One hopes that Leet hasn’t been brought aboard to suggest the obvious (sell Ford Credit, sell Jaguar–or some other combination of PAG entities, partner up with another company, or ‘hurry up’).
One hopes that Leet can bring an outsider’s perspective to Ford Motor Company, and recognize opportunities that don’t have “DUH” stamped all over them.
Among them are Ford’s Research and Development operations which are both well funded and well staffed. A frequent criticism of Ford Motor is that they spend $7 billion on product every year and they have no product. This is in part due to a considerable amount of pure research that Ford Motor funds ( nanotechnology research, atmospheric modeling). Researchers at Ford contributed to the development of the internet (Nagle’s algorithm is used to increase the efficiency of TCP/IP traffic), as well as such important vehicle technolgies as the three-way catalyst (the single most important piece of emissions management technology on a car), electronic powertrain management, and pioneering work in alternative fuels (including hydrogen, CNG, and ethanol).
A question to be investigated is whether Ford is getting the best return for its R&D, and whether Ford can derive a greater return through a focus on more universally applicable research. If Ford’s engineers are particularly adept at nanoscale materials, should Ford focus on applying these materials exclusively to automotive use? Is it possible to turn Ford’s nanotechnology research unit into a ‘center of excellence’ offering research for hire to the world at large?
Ford has also pioneered sustainable business practices (including implementation of a global standard for workplace conditions that Ford has extended to Tier 1 suppliers), and Ford’s Dearborn Capital Corporation specializes in financing Tier 1 and Tier 2 suppliers that are minority owned. Ford also has pioneered efforts in brownfields redevelopment. The system of best practices for sustainable workplace practices, environmental impact management, and energy cost and waste reduction developed at Ford can certainly find applications elsewhere. Large and small enterprises that are looking to reduce cost and environmental impact through sustainable practices may be interested in putting to use systems that Ford has developed. Ford’s admirable and successful efforts in these areas can be turned into another ‘center for excellence’ that can be hired out to the world in general.
Ford Credit is one of the best run ILCs (industrial loan company) in the world. There are systems of risk management and securitization in place at Ford Credit that have allowed this unit to continue contributing profit to Ford Motor, even as Ford’s credit rating has slipped farther into junk status. Again, this body of knowledge in risk management and securitization is worth looking into as yet another ‘center for excellence’, with application to mortgage securitization, credit card securitization, and other fixed income entities.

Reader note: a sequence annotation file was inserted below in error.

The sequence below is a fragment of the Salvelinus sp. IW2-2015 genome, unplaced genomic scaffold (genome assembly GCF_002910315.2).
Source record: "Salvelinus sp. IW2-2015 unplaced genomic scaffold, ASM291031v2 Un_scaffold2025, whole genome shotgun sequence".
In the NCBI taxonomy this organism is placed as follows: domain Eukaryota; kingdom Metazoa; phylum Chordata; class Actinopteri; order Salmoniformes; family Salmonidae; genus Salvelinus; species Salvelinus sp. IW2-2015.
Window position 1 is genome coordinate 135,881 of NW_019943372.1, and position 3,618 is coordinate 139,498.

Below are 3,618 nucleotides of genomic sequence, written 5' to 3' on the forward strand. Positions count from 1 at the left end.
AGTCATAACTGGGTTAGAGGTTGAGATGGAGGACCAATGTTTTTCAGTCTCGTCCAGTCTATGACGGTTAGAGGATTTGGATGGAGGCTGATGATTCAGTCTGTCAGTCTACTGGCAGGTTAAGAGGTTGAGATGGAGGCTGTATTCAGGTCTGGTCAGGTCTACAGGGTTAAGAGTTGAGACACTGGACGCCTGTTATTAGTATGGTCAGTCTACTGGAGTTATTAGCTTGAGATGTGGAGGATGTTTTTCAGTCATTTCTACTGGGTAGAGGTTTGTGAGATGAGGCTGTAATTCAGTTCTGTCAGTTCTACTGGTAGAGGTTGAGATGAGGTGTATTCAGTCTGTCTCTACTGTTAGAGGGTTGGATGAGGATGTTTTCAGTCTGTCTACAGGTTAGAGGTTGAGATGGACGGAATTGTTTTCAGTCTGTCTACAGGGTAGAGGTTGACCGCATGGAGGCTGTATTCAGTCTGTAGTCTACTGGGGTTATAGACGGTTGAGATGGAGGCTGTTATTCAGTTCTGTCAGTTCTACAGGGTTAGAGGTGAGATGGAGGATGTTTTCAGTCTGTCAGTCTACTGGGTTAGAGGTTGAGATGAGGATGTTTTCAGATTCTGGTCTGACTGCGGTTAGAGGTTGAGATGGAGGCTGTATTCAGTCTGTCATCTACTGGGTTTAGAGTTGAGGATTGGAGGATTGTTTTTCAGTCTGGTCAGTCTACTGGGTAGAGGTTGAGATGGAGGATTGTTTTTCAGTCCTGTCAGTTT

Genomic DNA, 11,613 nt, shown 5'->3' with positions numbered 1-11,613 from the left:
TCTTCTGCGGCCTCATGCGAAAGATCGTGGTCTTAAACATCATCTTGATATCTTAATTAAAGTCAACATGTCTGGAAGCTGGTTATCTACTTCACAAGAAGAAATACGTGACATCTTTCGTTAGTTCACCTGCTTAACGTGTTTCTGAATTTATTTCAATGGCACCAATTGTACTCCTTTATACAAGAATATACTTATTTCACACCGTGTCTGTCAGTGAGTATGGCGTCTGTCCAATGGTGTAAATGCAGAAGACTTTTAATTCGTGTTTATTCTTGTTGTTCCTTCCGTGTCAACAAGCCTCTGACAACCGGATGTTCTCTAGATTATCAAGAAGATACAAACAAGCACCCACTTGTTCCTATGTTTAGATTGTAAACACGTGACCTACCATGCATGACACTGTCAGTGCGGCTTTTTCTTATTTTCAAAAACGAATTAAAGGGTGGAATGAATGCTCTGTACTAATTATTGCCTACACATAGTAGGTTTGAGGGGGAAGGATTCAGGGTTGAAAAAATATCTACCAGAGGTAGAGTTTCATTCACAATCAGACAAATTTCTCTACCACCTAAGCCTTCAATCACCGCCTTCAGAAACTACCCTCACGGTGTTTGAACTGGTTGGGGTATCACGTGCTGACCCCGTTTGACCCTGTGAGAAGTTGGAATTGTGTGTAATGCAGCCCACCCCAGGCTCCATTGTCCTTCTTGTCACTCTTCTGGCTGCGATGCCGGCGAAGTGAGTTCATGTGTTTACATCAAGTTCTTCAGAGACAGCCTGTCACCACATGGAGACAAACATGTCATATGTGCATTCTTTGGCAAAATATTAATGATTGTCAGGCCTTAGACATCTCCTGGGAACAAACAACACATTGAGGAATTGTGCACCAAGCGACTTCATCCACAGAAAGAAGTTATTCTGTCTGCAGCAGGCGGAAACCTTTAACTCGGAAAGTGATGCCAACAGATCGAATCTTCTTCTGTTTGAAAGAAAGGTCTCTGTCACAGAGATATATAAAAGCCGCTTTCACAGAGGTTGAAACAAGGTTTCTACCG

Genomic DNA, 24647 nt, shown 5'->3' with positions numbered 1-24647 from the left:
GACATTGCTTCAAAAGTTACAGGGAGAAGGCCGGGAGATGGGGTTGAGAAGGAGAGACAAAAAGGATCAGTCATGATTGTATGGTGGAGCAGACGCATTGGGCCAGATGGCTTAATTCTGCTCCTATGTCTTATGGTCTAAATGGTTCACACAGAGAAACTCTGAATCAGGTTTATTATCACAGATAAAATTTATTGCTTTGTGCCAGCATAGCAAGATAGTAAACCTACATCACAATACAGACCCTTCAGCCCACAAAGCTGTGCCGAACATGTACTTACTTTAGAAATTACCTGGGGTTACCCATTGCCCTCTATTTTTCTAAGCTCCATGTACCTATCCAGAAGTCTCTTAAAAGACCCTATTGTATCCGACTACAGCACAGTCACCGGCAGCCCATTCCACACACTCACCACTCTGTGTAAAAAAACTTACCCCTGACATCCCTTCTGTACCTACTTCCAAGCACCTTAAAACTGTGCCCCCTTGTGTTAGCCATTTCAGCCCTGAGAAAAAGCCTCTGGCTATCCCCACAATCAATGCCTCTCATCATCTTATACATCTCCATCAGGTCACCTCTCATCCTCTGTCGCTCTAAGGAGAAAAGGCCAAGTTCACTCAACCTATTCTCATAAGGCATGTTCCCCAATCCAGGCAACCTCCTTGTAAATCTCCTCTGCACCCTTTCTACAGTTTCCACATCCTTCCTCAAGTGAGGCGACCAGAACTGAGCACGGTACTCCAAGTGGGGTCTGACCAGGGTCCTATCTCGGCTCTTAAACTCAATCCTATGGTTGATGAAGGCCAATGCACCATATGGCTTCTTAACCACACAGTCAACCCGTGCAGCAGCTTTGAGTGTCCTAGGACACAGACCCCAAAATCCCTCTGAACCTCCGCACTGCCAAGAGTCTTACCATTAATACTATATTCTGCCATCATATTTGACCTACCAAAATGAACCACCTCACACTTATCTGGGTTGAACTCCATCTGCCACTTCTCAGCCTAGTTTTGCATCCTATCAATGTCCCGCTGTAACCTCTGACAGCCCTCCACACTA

Additionally, with one of the most widely recognized brands in America, Ford may be able to pursue a joint venture into consumer lending and consumer banking outside the traditional confines of Ford Credit. Past collaborative efforts between Ford and TD Waterhouse and Citibank were short lived in part because both TD Waterhouse and Citibank were able to capitalize off the Ford brand name, while Ford received little benefit. A new Ford Bank, with a primarily internet-based presence, offering high yield savings and free checking, along with investment services, modeled after online banks provided by the Principal and ING, would offer an opportunity for Ford to develop a broader reach into the field of personal financial services. From personal banking, it’s a short leap to small-business financial services, another profitable area where Ford already has some presence via Ford Credit.
Instead of selling off a portion of Ford Credit, Ford Credit could look at investing in an online banking venture (Ford’s low credit rating makes the most attractive “Ford Bank” proposition one where Ford Credit holds, at most, a 49% stake).
At times, it’s difficult to see the forest for the trees. Ford Motor has some serious short term problems that need to be addressed: too much capacity, too little product. However, the solutions being advanced by the media in general are unoriginal and do not offer direct solutions to these problems, even as they require sacrificing long term profitability and viability.
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Old 8/6/06, 10:04 AM
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It's amazing how much different information is floating around in cyberspace about the condition of FMC. It's hard to tell what is good and what's not.